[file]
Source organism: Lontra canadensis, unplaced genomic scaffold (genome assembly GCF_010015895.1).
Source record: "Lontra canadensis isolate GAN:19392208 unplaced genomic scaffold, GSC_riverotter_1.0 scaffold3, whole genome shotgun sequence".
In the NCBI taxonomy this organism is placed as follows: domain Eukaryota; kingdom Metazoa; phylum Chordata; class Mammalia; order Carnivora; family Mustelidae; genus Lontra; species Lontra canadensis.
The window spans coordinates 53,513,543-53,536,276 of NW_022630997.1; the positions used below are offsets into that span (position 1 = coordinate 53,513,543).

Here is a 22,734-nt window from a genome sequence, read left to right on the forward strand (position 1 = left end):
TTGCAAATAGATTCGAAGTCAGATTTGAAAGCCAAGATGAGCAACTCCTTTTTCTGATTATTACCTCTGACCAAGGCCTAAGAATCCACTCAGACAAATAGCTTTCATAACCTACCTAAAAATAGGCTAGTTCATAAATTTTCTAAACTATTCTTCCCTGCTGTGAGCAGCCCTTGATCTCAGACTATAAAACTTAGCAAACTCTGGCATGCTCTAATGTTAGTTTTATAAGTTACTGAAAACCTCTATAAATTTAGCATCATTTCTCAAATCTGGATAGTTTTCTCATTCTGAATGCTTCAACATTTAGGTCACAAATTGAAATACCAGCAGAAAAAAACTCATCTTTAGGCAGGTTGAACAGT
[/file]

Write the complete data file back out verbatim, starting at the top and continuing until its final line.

Source organism: Lontra canadensis, unplaced genomic scaffold (genome assembly GCF_010015895.1).
Source record: "Lontra canadensis isolate GAN:19392208 unplaced genomic scaffold, GSC_riverotter_1.0 scaffold3, whole genome shotgun sequence".
In the NCBI taxonomy this organism is placed as follows: domain Eukaryota; kingdom Metazoa; phylum Chordata; class Mammalia; order Carnivora; family Mustelidae; genus Lontra; species Lontra canadensis.
The window spans coordinates 53,513,543-53,536,276 of NW_022630997.1; the positions used below are offsets into that span (position 1 = coordinate 53,513,543).

Here is a 22,734-nt window from a genome sequence, read left to right on the forward strand (position 1 = left end):
TTGCAAATAGATTCGAAGTCAGATTTGAAAGCCAAGATGAGCAACTCCTTTTTCTGATTATTACCTCTGACCAAGGCCTAAGAATCCACTCAGACAAATAGCTTTCATAACCTACCTAAAAATAGGCTAGTTCATAAATTTTCTAAACTATTCTTCCCTGCTGTGAGCAGCCCTTGATCTCAGACTATAAAACTTAGCAAACTCTGGCATGCTCTAATGTTAGTTTTATAAGTTACTGAAAACCTCTATAAATTTAGCATCATTTCTCAAATCTGGATAGTTTTCTCATTCTGAATGCTTCAACATTTAGGTCACAAATTGAAATACCAGCAGAAAAAAACTCATCTTTAGGCAGGTTGAACAGT